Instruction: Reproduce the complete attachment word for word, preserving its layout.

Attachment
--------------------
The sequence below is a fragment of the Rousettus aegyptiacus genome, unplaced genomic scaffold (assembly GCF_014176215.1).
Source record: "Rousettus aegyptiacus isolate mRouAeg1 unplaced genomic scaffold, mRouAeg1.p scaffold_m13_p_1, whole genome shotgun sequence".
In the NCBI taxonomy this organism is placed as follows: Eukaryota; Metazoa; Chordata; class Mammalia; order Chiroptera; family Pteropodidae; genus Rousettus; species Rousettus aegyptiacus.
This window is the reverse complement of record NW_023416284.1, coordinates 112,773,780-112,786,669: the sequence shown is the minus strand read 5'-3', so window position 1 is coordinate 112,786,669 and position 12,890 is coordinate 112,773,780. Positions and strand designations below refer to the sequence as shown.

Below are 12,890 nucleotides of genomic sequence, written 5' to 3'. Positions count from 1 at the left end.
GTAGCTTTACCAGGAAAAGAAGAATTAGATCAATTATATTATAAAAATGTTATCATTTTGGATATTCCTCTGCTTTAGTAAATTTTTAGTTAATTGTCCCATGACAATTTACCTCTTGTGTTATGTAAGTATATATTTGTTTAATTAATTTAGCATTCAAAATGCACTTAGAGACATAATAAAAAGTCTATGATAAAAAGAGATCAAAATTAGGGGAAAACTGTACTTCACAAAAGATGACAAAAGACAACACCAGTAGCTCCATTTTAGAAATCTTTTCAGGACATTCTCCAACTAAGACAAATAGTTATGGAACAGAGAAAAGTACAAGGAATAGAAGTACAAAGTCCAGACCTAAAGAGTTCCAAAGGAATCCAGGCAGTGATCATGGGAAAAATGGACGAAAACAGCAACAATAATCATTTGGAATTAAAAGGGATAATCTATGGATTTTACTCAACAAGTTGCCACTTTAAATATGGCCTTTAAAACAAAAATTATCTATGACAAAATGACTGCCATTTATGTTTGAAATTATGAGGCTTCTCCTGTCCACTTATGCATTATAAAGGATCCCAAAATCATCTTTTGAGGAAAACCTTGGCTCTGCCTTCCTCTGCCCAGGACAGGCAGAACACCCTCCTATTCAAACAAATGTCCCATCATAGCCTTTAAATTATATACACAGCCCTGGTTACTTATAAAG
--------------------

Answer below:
The sequence below is a fragment of the Rousettus aegyptiacus genome, unplaced genomic scaffold (assembly GCF_014176215.1).
Source record: "Rousettus aegyptiacus isolate mRouAeg1 unplaced genomic scaffold, mRouAeg1.p scaffold_m13_p_1, whole genome shotgun sequence".
In the NCBI taxonomy this organism is placed as follows: Eukaryota; Metazoa; Chordata; class Mammalia; order Chiroptera; family Pteropodidae; genus Rousettus; species Rousettus aegyptiacus.
This window is the reverse complement of record NW_023416284.1, coordinates 112,773,780-112,786,669: the sequence shown is the minus strand read 5'-3', so window position 1 is coordinate 112,786,669 and position 12,890 is coordinate 112,773,780. Positions and strand designations below refer to the sequence as shown.

Below are 12,890 nucleotides of genomic sequence, written 5' to 3'. Positions count from 1 at the left end.
GTAGCTTTACCAGGAAAAGAAGAATTAGATCAATTATATTATAAAAATGTTATCATTTTGGATATTCCTCTGCTTTAGTAAATTTTTAGTTAATTGTCCCATGACAATTTACCTCTTGTGTTATGTAAGTATATATTTGTTTAATTAATTTAGCATTCAAAATGCACTTAGAGACATAATAAAAAGTCTATGATAAAAAGAGATCAAAATTAGGGGAAAACTGTACTTCACAAAAGATGACAAAAGACAACACCAGTAGCTCCATTTTAGAAATCTTTTCAGGACATTCTCCAACTAAGACAAATAGTTATGGAACAGAGAAAAGTACAAGGAATAGAAGTACAAAGTCCAGACCTAAAGAGTTCCAAAGGAATCCAGGCAGTGATCATGGGAAAAATGGACGAAAACAGCAACAATAATCATTTGGAATTAAAAGGGATAATCTATGGATTTTACTCAACAAGTTGCCACTTTAAATATGGCCTTTAAAACAAAAATTATCTATGACAAAATGACTGCCATTTATGTTTGAAATTATGAGGCTTCTCCTGTCCACTTATGCATTATAAAGGATCCCAAAATCATCTTTTGAGGAAAACCTTGGCTCTGCCTTCCTCTGCCCAGGACAGGCAGAACACCCTCCTATTCAAACAAATGTCCCATCATAGCCTTTAAATTATATACACAGCCCTGGTTACTTATAAAG